In addition to these three fundamental features, there are various other ways of encoding further formation into a Gantt chart. For example, a vertical line is often used to indicate the current date. Task bars may be shaded to indicate the amount of progress that has been made. Also, other symbols may be used to indicate the timing of various milestones or deliverables.
Here is an example chart created with GanttProject. The current date is indicated with a horizontal red line. Note how the black horizontal bars, which indicate progress for each task, show that the project is already behind schedule.
Below is an example of a simpler Gantt chart created using Tom’s Planner. The dependencies are implied rather than shown explicitly and colour is used to indicate progress instead of black bars.
Creating Gantt charts
There are a number of tools that can help with project management generally, and Gantt charts in particular, such as Microsoft Project, ProjectLibre, or GanttProject. A number of websites also offer Gantt creation services such as Gantter or Tom’s Planner.
Of course, you don’t need specialized software to make a Gantt chart. They can be drawn by hand or created in a spreadsheet like Excel. The chocolate mint cookie example shown earlier was made in Inkscape, a vector drawing package. However, task-specific tools will make it easier to update and modify the chart as a project progresses.
Limitations of Gantt charts
Despite their ubiquity, Gantt charts are not without their limitations. Some of the deficiencies that have been identified include:
- Sparseness: There tends to be a lot of empty space in Gantt charts; that is, they have low data-density. Therefore, for non-trivial projects, a Gantt chart can become unusably large and can no longer be visualized in a legible form on a single screen or sheet of paper.
- Complexity: A related criticism is that Gantt charts do not do well with particularly complex projects. Multiple dependencies between tasks, for example, can be difficult to visualize and interpret. Size is again an issue.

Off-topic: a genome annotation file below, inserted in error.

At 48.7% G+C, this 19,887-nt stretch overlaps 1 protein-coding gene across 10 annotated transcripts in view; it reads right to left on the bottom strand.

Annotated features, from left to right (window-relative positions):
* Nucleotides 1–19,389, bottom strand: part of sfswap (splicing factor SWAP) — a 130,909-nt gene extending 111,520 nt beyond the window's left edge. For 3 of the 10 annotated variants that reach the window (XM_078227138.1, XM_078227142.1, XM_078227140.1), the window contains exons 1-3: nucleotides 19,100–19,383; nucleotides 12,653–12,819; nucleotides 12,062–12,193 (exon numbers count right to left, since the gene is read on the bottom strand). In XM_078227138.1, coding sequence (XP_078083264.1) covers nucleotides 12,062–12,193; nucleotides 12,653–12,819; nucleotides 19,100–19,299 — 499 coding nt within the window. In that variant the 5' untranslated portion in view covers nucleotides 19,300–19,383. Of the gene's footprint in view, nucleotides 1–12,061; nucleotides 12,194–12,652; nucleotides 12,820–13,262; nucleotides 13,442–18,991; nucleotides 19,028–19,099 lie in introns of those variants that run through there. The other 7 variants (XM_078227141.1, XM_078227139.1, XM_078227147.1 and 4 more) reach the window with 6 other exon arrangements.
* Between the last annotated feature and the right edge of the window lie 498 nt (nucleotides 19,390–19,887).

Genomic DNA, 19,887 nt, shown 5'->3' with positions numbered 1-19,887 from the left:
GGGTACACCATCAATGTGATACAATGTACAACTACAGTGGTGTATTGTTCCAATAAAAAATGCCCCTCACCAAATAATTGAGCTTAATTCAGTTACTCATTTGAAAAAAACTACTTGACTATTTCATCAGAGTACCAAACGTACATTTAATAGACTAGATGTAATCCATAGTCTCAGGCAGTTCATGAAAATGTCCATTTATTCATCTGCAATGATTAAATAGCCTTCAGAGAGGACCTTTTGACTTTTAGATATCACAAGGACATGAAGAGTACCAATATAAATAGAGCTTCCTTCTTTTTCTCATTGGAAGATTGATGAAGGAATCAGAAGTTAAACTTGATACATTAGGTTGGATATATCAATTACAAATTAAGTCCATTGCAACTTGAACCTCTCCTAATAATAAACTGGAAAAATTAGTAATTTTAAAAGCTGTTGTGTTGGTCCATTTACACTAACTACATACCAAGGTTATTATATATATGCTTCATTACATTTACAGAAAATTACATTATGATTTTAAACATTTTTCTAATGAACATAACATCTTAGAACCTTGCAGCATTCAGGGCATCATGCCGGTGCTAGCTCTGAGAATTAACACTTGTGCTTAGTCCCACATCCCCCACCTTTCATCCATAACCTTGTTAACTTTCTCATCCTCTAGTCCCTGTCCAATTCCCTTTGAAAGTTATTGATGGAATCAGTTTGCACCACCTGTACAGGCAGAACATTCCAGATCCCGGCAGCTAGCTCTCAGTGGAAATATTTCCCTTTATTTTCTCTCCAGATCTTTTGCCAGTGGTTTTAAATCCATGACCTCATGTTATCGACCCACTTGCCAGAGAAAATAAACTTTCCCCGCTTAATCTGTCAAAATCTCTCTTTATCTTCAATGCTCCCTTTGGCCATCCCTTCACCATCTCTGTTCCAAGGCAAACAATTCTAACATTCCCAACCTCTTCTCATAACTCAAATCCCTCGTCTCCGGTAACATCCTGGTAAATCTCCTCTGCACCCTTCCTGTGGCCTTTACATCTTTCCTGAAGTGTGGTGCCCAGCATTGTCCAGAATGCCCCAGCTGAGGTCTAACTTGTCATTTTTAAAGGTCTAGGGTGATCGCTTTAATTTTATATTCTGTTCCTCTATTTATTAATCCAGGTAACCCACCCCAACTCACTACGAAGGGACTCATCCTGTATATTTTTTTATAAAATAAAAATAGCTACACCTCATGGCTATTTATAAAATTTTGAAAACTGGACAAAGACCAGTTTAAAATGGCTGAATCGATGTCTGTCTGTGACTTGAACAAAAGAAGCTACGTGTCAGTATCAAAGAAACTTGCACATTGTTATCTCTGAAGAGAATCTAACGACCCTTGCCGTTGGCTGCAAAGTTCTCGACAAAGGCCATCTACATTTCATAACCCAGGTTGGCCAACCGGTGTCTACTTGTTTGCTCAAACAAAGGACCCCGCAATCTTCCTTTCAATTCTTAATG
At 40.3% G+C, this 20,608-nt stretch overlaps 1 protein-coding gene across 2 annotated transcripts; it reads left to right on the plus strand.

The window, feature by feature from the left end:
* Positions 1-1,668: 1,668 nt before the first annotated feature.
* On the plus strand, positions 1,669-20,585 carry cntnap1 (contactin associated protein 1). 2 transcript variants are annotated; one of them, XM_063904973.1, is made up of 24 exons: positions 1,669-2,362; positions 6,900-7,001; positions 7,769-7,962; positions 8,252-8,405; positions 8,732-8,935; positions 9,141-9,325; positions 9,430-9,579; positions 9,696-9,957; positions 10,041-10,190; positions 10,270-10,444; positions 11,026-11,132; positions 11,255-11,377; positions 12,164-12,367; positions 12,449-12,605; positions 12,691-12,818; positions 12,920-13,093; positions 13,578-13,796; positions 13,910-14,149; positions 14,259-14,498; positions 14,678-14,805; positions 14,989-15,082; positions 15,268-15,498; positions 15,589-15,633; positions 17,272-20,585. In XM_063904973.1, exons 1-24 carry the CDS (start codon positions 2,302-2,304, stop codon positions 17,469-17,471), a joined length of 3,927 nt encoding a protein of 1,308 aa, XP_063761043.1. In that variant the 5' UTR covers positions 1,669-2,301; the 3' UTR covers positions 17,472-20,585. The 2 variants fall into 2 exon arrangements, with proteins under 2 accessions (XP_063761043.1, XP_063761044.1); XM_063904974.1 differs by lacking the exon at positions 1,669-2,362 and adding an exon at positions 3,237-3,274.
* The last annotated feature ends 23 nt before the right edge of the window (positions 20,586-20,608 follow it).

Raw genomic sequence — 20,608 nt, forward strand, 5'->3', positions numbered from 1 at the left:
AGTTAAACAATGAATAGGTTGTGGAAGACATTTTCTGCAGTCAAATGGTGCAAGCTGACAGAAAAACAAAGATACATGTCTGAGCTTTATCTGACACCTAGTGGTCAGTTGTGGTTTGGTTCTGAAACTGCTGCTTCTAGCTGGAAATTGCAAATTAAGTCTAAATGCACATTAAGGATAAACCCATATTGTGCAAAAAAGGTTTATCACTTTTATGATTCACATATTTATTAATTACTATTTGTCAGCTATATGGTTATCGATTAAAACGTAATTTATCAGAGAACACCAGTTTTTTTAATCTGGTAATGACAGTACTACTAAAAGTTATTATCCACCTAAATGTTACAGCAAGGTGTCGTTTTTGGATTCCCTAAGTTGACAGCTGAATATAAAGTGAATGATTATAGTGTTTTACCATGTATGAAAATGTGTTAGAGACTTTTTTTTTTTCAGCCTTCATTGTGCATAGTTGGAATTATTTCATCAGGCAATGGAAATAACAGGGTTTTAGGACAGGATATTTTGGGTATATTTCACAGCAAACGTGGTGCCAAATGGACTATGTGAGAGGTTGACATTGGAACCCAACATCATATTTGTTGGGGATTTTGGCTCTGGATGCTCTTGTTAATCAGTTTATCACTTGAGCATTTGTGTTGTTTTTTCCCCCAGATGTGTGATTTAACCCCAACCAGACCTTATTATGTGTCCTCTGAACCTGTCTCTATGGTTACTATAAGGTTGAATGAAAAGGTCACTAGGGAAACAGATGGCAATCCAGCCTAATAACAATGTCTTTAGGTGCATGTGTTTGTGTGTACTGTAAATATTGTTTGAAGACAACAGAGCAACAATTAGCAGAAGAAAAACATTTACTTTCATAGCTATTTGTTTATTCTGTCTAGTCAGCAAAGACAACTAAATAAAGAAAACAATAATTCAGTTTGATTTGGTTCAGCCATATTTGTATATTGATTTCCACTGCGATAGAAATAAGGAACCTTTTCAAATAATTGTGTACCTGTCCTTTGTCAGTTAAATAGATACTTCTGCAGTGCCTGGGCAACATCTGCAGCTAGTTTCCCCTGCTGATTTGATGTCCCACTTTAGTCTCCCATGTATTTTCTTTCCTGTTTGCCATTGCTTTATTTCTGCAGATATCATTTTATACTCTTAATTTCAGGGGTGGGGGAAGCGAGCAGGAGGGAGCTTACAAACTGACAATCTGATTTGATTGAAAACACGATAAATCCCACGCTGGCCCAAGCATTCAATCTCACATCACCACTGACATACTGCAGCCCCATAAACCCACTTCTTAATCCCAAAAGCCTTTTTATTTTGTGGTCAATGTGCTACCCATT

- Missing information: A Gantt chart is designed to display certain kinds of information (tasks, times, and dependencies). But there are other types of information that is relevant to managing a project —the resources required, cost, effort— that are not represented. Other planning tools must also be used to monitor these details.
- Updating: One final deficiency is the challenge of keeping a Gantt chart updated. This limitation was more significant in the days of manually-created charts; software simplifies the process. Even so, the continued usefulness of the Gantt chart during a project requires that it be kept updated.
While some of these limitations are shared by other project management tools, it is helpful to keep them in mind to ensure that the Gantt chart is not misapplied.
Even after 100 years, Gantt charts remain a common tool for project management. Every engineer should be familiar with how to read, interpret, or create one. Nevertheless, it is important to remember the limitations of the Gantt chart so that it can be complemented with other planning tools.
- ^ Judd, H. Stanley. Think Rich: This 9-Day Money Management Program Will Help You Win the Money Game”, Delacorte Press: New York; 1978. ISBN: 0-4400-8732-5
- ^ Some credit Polish engineer Karol Adamiecki as the first person to use bar charts as a scheduling tool. He called his creation a harmonogram. Gantt, who seems to have developed his own charts independently, popularized the use of these tools in the West.
- ^ “Chocolate Mint Cookies.” Mrs. Fields Best Ever Cookie Book! Time-Life Books: Alexandria, VA; 1998. ISBN: 0-7370-0043-0
- ^ For a length discussion of Gantt charts, see the thread title “Project Management Graphics (or Gantt Charts)” on Edward Tufte’s website: http://www.edwardtufte.com/bboard/q-and-a-fetch-msg?msg_id=000076